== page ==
The Girl on the Train
There’s a certain irresistible urge to invent details about the lives of the strangers we see. Sometimes it’s just a way to pass the time, but for Rachel Watson, it becomes an obsession that puts her in the middle of both a personal crisis and a crime investigation. Rachel is Hawkins’ “girl on the train,” who, during her commutes to London and back, notices Scott and Megan Hipwell, an attractive couple she believes is gloriously happy. Rachel gives them imaginary names and assigns them glamorous and exciting lives, filling a void in her own life. When Megan goes missing, Rachel is sure she can help, if she can only dig through her alcohol-clouded memories of the night Megan disappeared.
I enjoyed this psychological thriller, which reminds me of the Alfred Hitchcock movie, “Rear Window” and introduces the idea that a stranger may know more about a crime than the people involved. The story is narrated by three characters, Rachel, Megan and Anna Watson, new wife to Rachel’s ex-husband, Tom. The story’s momentum is based on details that are withheld by each narrator, much like a “getting-to-know-you” phase in real relationships. It isn’t until the finish when the reader can look back and realize that, yes, this one was a jerk all along, or that one was suffering much more than it showed, this one actually showed some good qualities and that one did a good thing. A second read shows details, references and foreshadowing that may go unnoticed the first time around.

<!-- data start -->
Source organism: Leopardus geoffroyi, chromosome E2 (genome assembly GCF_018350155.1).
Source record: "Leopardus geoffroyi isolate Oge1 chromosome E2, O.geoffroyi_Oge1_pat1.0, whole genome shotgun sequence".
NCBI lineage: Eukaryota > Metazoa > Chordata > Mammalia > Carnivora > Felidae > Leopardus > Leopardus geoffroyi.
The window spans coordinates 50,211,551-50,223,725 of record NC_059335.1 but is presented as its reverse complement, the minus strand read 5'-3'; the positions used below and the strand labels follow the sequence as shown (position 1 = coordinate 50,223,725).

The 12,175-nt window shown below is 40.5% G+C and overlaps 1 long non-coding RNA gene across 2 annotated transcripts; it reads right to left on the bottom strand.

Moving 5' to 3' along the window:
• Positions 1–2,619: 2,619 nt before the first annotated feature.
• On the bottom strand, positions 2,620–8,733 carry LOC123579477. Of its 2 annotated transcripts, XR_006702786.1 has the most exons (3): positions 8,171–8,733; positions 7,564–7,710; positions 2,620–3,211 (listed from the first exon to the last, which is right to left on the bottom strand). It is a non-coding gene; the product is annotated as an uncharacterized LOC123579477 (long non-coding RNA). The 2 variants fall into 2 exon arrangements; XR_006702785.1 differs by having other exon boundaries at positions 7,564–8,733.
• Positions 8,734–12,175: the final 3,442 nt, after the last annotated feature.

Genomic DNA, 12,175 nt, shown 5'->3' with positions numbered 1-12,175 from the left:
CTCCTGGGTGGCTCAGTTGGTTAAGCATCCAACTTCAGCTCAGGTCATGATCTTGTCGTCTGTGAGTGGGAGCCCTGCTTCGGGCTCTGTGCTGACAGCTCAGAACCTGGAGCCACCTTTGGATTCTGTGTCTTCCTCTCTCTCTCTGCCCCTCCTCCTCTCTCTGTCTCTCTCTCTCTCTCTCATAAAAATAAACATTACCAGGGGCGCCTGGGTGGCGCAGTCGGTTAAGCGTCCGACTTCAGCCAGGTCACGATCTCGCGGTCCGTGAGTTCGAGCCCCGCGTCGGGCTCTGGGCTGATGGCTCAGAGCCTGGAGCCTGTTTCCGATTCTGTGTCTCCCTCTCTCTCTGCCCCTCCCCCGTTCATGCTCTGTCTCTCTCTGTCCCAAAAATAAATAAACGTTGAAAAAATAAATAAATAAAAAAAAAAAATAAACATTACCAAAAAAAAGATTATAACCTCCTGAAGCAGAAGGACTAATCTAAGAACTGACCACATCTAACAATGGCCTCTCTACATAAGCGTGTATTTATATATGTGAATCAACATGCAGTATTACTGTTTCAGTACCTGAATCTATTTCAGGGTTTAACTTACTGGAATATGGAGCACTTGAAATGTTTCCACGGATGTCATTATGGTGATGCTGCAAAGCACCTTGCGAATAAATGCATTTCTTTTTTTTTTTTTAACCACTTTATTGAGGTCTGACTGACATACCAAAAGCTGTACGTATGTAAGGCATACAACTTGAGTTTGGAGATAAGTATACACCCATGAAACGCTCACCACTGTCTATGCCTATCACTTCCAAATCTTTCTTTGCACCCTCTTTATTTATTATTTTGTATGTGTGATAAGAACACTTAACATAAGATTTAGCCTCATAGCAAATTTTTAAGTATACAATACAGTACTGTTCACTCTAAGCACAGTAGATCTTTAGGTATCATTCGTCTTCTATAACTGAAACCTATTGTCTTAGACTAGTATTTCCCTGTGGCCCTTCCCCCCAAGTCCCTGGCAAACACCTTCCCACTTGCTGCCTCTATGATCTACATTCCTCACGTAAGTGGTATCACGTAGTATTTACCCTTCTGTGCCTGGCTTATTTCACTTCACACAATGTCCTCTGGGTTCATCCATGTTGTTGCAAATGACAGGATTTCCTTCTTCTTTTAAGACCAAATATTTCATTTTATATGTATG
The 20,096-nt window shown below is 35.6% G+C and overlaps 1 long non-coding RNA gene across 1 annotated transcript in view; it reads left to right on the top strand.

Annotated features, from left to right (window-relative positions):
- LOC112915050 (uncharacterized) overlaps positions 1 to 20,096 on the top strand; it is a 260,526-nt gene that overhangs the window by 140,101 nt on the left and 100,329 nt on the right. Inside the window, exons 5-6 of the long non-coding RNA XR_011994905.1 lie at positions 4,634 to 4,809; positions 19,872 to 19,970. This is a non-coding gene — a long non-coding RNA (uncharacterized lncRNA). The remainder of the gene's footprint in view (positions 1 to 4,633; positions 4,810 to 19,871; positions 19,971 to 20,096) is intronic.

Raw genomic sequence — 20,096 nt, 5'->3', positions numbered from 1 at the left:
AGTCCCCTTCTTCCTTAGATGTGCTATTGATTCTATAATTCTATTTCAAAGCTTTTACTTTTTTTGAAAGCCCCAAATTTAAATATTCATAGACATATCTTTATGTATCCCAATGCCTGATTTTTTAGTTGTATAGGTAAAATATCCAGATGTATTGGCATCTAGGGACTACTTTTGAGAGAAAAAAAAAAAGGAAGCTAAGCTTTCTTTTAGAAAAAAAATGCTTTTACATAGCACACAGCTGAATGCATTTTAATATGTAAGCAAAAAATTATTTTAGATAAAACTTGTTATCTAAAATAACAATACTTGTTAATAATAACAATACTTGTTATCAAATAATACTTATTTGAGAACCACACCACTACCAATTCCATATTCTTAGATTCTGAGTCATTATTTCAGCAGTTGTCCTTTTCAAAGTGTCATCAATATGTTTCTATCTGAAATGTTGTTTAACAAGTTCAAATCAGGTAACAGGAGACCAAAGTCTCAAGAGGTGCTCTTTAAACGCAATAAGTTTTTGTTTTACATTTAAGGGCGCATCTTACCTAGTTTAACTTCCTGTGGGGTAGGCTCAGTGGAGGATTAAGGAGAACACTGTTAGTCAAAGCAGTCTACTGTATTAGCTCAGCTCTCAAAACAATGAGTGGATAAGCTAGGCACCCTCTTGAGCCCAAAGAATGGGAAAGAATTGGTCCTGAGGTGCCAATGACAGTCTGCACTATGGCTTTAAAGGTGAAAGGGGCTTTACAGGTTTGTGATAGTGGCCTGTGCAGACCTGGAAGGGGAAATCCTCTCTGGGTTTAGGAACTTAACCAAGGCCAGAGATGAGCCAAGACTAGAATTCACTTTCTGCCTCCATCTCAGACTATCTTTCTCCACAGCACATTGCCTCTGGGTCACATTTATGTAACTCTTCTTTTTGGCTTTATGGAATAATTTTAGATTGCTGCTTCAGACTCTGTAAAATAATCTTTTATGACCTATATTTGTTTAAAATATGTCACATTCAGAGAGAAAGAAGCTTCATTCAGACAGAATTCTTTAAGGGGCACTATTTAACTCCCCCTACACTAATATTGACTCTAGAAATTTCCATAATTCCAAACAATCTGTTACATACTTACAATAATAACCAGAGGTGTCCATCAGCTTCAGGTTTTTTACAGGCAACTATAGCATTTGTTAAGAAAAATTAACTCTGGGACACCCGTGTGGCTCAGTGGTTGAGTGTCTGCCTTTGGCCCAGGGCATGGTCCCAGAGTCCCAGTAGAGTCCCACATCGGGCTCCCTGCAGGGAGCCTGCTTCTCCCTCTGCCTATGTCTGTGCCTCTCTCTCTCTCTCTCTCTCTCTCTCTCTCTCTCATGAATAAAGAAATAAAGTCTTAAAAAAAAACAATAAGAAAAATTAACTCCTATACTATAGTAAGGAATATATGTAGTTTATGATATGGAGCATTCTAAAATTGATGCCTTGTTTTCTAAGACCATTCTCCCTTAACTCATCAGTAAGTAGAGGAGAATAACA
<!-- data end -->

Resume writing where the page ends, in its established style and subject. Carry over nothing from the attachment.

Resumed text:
Readers have criticized this withholding of details, saying it’s a contrived method to keep the story going, but I think it is very similar to the beginnings of real relationships. No one spills it all in the beginning. The big reveals often come much later.
Hawkins’ female characters, although not overly developed, represent the challenges that young women face: careers, marriage and children. On the surface, these are universal choices, but for many, individual back stories and loss make it impossible to move forward. Rachel is so desperate for human contact she thrusts herself into a crisis. Megan is haunted by her own demons and behaves recklessly. And Anna has the dream life, but her possessive and territorial behavior may wreck what she has.
The male characters in the story are as much a puzzle, muddled with both good and bad parts to them, causing the reader to question all of their motives. Added to the mix is a mysterious man with the ginger hair and blue eyes, someone Rachel only has a dim memory of meeting.
As new facts emerge, the reader gets a clearer view of who’s who and who did what, which, at this point, moves the story to its final and tense confrontation and a satisfying finish.
I disagree with other criticisms that the book’s finish was predictable. I don’t like to look too far ahead when I’m reading a book like this because I think it takes away from its enjoyment, which is the whole point, isn’t it?
The Girl on the Train is a suspenseful, fast and entertaining read, with deeper questions about relationships and human contact.
Thanks for visiting – come back soon!